This was followed by three presentations on flexible bag-in-box and bag-in-drum systems for both aseptic and non-aseptic applications by Rajesh Ainchwar of DuPont, M.G.Dixit of Scholle Packaging and Zizzi Guglielmo of Goglio, whose companies are the world leaders in these technologies. Many interesting options were discussed including special valves for venting of gases developed by processed products during storage after packaging, sensitive food products like fruit juices, dairy products and beverages, the critical requirements of maintaining asepsis and the handling of materials in bulk by reinforcing flexible bag systems with external protection using steel or plastic drums/corrugated packaging/rigid IBC’s.

Gautama Buddha of Dr. Reddy’s Laboratories then presented a paper on ‘Challenges of Bulk Barrier Packaging for Pharmaceuticals’. The bulk products handled by this industry are mainly bulk drugs and some ingredients that are mostly in powder form, which are shipped in fibre drums and FIBC’s. The other bulk packaging system used is for transport packaging of unit packs is CFC’s, which are usually palletised and stretch wrapped.

The session concluded with a presentation by Ashish Powari of Sealed Air on ‘Flexible IBC for Aseptic and Non Aseptic Products’ in which he discussed their system which uses specially designed flexible laminate bags that are put into either metal or plastic drums or CFC’s. Aseptic products are catered to using special accessories and filling systems for creating and maintaining asepsis.

Session 2: Flexible Intermediate Bulk Packaging & Woven Sacks
Session 2 was kicked off by Anil Kumar of Jumbo Bags, who is also the President of the IFIBCA. He presented a paper on ‘Status of FIBC Industry in India’. He talked about the very impressive track record and capabilities of this industry in India; its annual output is about 150,000 MT despite the domestic demand being less than 10 million bags per year. It is one of the three largest producers of FIBC’s in the world.

This was followed by a presentation by Makrand Appalwar of Emmbi Polyarn on ‘Advantages of FIBC in Modern Bulk Packaging & Material Handling’ in which he detailed the different varieties of FIBC’s available, their advantages and their manufacture. The major advantage of the FIBC is that1 gm of polymer can be used to handle 1 kg of product (1,000 times its weight).

Deepti Prakash Moharana of Haldia Petrochemicals then talked about ‘Opportunities for FIBC for Various Domestic End Use Sectors in India’. He put the Indian industry’s output at 134, 000 MT for 2009, of which the domestic usage is about 28,000 MT. The major end-user industries are PET/PTA resins, carbon black, alumina and clay.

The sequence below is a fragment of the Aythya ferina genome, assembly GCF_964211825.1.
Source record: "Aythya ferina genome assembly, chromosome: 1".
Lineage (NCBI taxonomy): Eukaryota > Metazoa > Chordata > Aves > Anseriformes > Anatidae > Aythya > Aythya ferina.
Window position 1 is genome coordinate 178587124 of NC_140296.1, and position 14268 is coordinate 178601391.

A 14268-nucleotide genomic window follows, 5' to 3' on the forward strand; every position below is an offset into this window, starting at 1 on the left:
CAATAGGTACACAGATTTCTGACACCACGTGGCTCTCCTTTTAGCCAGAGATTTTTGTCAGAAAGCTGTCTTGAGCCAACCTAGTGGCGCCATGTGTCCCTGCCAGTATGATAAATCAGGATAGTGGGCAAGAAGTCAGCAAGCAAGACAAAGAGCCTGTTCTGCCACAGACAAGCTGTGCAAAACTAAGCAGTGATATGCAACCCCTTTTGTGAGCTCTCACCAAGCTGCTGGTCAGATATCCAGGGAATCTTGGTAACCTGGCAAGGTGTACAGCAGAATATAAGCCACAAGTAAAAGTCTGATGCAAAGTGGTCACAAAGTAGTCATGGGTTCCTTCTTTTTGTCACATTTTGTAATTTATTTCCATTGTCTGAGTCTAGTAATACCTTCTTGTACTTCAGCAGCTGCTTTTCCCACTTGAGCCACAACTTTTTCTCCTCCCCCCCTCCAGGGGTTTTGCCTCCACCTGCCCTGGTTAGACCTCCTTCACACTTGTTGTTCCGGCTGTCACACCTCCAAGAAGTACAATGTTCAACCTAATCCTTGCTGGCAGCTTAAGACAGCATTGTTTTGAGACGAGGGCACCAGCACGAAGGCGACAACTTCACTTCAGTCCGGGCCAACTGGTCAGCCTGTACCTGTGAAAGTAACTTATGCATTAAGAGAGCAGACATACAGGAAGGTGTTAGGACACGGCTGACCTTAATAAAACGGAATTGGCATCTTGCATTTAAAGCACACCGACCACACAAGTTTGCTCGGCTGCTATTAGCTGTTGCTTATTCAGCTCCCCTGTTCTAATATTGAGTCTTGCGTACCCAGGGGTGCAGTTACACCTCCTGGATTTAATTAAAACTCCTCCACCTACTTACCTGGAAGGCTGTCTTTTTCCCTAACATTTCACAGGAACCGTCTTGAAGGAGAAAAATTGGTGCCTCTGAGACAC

The next presentation, made by Rakesh Shah and Anuj Sahni of Windmoller & Holscher, on ‘Block Bottom Welded Woven Sacks’ discussed their new AD proTex woven sack systems that have a welded block bottom construction that make them hermetically sealed and easy to stack. These bags are about 50-70 percent more expensive than conventional sewn woven sacks.

The next presentation was by Dr. Herbert Kielbassa of LABORDATA International Materials Testing Institute on ‘International Test Procedures for Safe Handling of FIBC for Dangerous & Non Dangerous Goods, Single & Multi Trip’. He outlined how test procedures are set up for FIBC’s and discussed a couple of case studies.

Arnold Sillip of Starlinger then presented a paper titled ‘New Generation Woven Sack Design, Manufacturing and High Speed Filling Systems’. He put the global output of woven sack systems at between 400 and 500 KTPA. Their latest system provides tape that has a strength of 6 gms/denier and has a 23 percent higher elongation than conventional tape.

The final presentation in this session was ‘End User Experiences & Expectations from FIBC Industry’ by Vivek Mehta of Indian Oil Corporation, who are the largest users of FIBC’s in India. He talked about the significant benefits that they have reaped and provided to end-users by using FIBC’s for bulk packaging of PTA. They are also shortly commissioning a new project for manufacture of polymers with a special focus on the requirements of FIBC manufacturers.

Session 3: Bulk Rigid Packaging & Accessories